Modern day power fantasy RPGs take their heed (at least in part) from Gygax and Arneson’s age-old pen and paper RPG, Dungeons and Dragons. The basic core dynamics of gaining experience points, levelling up, spending that XP on new skills, feats and perks – these game mechanics are translated directly from the time-honoured Player’s Handbook and the systems of racial tiering is owed entirely to Tolkein.
Monolith have brought the whole thing full-circle with their release of the first standalone fantasy video game scoured almost directly from Tolkein’s literature and surprisingly it’s not a by-the-book RPG. You will also notice by the title that this game is not a Lord of the Rings or The Hobbit tie-in game and is to my knowledge the first Middle Earth video game to take a serious narrative departure from the books or the Peter Jackson film trilogy. Other titles in the past such as War in the North and The Third Age have skirted the events in The Lord of the Rings trilogy and used loose story threads to tie the games into that universe. Middle Earth: Shadow of Mordor tries no such thing, rather opting to tell a standalone story in a universe rich with its own mythology. The only problem is that the game seems to be unsure of what it wants to achieve. The watery story seems to be deliberately opaque with the gamer given barely a scrap of narrative to help them understand what is going on. Skyrim this most certainly is not.
Shadow of Mordor’s protagonist is a Gondorian Ranger by the name of Talion. In the game’s opening sequence, Talion and his family are murdered by agents of Sauron but Talion is resurrected, partly-possessed and maybe haunted by an unknown Elven wraith. Reanimated (possibly) by The Wraith’s ethereal Eldritch powers, Talion heads into darkest Mordor to exact his revenge on the entire army of Sauron. The opening sequence takes all of about twenty minutes and serves as the usual hand-holding combat tutorial as well as introducing Talion’s motives, such as they are. For a game set in a world so deeply steeped in history and detail this opening chapter seems too shallow for Tolkein and in fact is more Xena: Warrior Princess than Game of Thrones. The sum of Talion’s motives is “Orcs killed my wife so I’m going to kill all the orcs” and for the whole first act that is the entirety of the game experience. We’re given no deeper insight into Talion’s motivations or his personal journey; he’s as deep as a cup of cold tea and the entirety of Shadow of Mordor’s premium next-gen experience is supposed to be held upon his wafer-thin quarry. Even The Wraith remains a purposeful mystery which rather than serving as intrigue instead becomes a bone of contention and is as much of an emotional obstacle as Talion’s unremarkable backstory.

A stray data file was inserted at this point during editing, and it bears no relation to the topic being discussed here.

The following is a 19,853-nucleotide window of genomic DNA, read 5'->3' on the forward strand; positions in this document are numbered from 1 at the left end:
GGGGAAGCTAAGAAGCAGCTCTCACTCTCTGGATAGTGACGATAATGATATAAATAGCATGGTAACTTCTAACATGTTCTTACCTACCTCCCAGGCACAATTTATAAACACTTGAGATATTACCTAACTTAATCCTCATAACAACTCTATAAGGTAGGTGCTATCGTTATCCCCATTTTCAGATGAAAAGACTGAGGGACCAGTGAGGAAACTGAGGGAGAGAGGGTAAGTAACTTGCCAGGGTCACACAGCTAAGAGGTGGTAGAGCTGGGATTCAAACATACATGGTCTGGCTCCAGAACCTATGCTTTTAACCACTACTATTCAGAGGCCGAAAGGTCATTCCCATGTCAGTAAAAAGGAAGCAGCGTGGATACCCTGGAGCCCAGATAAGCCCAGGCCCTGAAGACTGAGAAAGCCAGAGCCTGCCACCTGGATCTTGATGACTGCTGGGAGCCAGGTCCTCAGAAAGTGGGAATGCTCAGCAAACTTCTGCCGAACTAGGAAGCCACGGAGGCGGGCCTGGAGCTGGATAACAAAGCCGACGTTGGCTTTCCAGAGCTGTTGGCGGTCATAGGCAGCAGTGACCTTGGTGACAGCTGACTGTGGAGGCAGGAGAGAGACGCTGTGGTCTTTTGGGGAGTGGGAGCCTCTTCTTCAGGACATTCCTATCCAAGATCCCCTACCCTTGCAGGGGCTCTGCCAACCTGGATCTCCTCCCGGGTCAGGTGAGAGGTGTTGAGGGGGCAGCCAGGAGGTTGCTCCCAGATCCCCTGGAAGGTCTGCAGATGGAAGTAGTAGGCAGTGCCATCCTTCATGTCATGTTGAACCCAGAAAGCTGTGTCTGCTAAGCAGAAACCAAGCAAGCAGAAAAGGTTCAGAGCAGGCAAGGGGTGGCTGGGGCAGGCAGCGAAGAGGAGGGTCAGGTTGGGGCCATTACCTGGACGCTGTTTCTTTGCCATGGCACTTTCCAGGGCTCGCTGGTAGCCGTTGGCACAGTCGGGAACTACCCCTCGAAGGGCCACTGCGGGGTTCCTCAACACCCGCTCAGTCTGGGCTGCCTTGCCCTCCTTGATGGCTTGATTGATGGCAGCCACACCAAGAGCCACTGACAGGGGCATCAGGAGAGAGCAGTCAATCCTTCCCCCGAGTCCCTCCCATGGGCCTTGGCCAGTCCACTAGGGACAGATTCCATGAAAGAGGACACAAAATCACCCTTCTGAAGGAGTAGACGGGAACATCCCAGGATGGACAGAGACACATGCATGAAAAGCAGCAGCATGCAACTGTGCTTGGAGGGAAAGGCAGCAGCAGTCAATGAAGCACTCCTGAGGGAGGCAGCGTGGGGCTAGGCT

This distance between player and game continues to grow for the first few hours of playing as Shadow of Mordor offers absolutely minimal direction. The lack of story-driven activity is reinforced by an open-ended gameplay style that borders on negligent. Monolith have adopted a mentality of introducing only the most basic concepts before setting the gamer free in the world of Mordor, which appears liberating at first with Talion carving a swathe in The Enemy’s forces, testing his combat mettle against goblins and Uruk Hai alike but after notching a hundred or so kills with no appreciable momentum in the story, Shadow of Mordor starts to grate.
The opacity of direction adopted by Monolith in Shadow of Mordor continues throughout the game experience and I’m honestly in two minds about how to review that. Eventually the gamer will realise what they’re about and what Talion needs to do to survive so far behind enemy lines. In a manner of speaking, Shadow of Mordor takes the player and thrusts them behind enemy lines with no direction and in a trial by fire, sees how they’ll cope. The game is punishingly difficult from the second the disk goes into the tray and will border on demoralising. Talion will certainly die, that’s a given. But then as is made abundantly clear, Talion is supposed to die. Dying is a very important part of the experience.